The comments section on the below thread have remarked on Fred’s comment. In case it gets modded, I have copied it here.

That’s it, I’m done. I’ve officially passed the point where I think the shallow and xenophobic cricket press in Australia is worse than English cricket writing. English journalists use longer sentences and more adjectives, but stripped of that it comes to the same thing. Bollocks. 
The above sentence is just breathtaking in its delusion. If only Cook hadn’t played, he’d still be selected now for the team? What a fool he was to walk on to the cricket field! There was no problem at all with Cook, just that he chose to play the wrong series, but of course did it for noble reasons. 
“Such is fate”: he could have been leading England to glory now if he hadn’t come unstuck in Sri Lanka?
He used it as a “team bonding session”? A seven match ODI series against Sri Lanka, the country that just beat them at home? A fucking bonding session? 
By way of comparison, every Australian who speaks about playing cricket for Australia has awe in his voice when he talks about playing for his country. Doesn’t matter who, where, when or what, it’s playing cricket at the highest level, for their country, and they all jump at the chance, and they want to win. They’re not there to bond.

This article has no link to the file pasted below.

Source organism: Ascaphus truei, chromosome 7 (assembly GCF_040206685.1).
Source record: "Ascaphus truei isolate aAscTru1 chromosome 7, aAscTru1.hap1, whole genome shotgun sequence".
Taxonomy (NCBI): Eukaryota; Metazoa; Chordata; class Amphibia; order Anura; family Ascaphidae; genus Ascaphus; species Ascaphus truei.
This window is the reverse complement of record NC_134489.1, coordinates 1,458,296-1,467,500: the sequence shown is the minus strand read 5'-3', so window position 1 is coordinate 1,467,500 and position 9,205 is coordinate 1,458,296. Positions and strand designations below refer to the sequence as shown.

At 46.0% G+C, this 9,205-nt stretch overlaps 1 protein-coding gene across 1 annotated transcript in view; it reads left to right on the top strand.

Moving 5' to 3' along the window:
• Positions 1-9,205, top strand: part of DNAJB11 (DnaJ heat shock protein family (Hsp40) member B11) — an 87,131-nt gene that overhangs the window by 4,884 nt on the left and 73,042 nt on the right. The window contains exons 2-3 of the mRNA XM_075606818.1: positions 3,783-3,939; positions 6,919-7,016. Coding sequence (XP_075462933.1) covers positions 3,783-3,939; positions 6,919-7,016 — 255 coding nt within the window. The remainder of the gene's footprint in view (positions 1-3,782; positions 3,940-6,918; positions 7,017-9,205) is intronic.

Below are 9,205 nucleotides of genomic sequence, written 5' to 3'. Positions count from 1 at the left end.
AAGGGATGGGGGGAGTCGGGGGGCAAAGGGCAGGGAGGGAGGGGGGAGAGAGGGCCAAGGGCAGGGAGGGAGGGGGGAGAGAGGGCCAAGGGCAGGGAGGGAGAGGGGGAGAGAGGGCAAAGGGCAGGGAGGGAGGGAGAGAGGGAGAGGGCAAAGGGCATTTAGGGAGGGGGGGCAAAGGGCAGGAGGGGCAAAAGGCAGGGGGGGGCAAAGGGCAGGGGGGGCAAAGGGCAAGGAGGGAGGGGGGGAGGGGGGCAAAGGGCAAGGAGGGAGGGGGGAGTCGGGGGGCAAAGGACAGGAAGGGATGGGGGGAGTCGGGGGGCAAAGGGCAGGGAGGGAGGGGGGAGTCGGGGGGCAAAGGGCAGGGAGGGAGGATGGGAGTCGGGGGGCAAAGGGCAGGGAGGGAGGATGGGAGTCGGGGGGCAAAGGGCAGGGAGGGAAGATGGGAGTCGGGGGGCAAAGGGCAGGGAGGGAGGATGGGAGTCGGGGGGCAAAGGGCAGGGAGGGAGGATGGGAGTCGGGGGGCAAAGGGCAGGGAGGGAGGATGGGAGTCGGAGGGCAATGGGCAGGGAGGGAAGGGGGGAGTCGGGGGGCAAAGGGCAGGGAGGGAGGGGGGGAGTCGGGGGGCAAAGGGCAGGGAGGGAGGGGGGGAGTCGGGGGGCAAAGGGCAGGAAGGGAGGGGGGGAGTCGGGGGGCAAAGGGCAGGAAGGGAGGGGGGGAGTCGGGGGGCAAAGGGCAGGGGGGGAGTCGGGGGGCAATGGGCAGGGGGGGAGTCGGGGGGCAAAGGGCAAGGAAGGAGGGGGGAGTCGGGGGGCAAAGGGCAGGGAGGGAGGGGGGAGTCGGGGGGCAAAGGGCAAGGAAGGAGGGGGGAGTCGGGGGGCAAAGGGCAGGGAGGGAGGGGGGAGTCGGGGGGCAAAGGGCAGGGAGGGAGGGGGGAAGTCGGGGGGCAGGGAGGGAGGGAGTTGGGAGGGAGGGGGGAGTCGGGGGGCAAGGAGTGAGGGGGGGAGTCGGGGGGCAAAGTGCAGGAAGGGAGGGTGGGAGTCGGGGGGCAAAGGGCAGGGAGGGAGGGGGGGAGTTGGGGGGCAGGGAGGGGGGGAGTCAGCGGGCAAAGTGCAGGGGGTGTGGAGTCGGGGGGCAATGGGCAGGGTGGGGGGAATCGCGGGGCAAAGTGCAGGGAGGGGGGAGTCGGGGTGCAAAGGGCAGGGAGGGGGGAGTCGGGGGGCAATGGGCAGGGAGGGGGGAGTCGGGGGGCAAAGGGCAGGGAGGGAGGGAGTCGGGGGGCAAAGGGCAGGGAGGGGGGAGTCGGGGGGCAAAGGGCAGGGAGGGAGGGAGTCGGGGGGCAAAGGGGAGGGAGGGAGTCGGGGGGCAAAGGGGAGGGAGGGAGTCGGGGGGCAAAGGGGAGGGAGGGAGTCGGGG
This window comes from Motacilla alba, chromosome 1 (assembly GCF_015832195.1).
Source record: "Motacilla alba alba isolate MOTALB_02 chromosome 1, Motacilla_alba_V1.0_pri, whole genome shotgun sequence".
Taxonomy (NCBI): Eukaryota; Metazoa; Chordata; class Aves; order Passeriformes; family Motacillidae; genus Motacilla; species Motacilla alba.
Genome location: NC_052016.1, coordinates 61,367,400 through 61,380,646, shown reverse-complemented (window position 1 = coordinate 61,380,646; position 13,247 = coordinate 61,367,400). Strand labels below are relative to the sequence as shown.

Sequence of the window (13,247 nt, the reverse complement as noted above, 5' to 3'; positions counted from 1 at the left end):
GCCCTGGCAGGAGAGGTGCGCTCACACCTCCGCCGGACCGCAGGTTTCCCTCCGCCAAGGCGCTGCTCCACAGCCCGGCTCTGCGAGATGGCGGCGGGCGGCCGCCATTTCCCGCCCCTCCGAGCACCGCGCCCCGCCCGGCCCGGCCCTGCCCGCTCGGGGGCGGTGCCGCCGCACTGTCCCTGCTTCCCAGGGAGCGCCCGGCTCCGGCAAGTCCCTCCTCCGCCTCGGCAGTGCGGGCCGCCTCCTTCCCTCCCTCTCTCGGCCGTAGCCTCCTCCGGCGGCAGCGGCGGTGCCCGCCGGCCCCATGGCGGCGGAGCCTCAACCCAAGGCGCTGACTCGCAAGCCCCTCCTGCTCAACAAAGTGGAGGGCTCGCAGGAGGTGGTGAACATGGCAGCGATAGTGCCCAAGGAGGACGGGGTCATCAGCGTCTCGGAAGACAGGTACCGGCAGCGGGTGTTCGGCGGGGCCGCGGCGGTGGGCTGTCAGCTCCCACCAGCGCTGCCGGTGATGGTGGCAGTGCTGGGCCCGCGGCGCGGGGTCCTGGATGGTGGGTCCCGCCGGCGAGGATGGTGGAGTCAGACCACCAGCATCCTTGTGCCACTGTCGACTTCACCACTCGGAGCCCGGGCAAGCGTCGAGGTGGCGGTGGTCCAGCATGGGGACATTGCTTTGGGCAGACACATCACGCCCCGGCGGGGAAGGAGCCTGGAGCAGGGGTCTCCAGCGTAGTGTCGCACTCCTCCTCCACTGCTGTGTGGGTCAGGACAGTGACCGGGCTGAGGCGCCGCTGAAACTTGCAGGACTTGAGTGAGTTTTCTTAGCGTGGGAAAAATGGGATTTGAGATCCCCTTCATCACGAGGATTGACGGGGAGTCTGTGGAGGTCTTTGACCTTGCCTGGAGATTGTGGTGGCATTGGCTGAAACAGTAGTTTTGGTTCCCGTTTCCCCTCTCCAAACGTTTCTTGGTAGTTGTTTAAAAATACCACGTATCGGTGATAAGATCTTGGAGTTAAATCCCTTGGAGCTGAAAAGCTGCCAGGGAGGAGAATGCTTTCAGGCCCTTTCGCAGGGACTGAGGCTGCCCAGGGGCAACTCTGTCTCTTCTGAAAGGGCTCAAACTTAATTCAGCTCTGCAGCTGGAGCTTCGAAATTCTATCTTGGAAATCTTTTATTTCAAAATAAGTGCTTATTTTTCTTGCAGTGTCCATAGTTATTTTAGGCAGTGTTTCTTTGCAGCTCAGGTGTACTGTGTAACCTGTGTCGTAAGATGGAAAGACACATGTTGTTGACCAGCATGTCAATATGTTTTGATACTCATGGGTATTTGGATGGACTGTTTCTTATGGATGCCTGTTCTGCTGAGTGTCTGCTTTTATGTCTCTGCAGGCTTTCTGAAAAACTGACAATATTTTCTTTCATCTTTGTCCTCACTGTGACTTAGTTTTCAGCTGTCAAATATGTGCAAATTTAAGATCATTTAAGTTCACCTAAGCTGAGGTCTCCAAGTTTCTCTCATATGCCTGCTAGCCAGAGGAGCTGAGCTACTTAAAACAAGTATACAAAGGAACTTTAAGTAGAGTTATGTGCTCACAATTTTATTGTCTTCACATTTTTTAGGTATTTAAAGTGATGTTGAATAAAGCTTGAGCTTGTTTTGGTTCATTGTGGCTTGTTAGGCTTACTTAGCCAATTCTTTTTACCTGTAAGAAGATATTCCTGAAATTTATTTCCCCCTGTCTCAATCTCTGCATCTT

This sentence, and the editorial tone of Guardian cricket, indicates the malaise of English cricket.

Here’s another one not giving Selfey the benefit of any doubt. I don’t blame him. Not in the slightest.

On another paper our old favourite, the nomination for Cricket Journo of the year pocketed, has been having his say on Eoin Morgan not singing the national anthem:

The anthem issue is a contentious one because it throws up the whole dynamic of national identity, which is more complicated in cricket than most sports. Morgan is not the first nor the last international sportsman who has chosen not to sing (Darren Sammy was the only player to sing Rally Round the West Indies before the match against South Africa) but it has been noted in Morgan’s case because is a Dubliner now at the helm of the England side.

‘It’s pretty simple,’ said Morgan. ‘I have never sung the National Anthem whether I’ve been playing for Ireland or England. It doesn’t make me any less proud to be an English cricketer.

‘I am extremely proud to be in the position I’m in and privileged to be captain of a World Cup side. It’s a long story but it’s a personal thing.’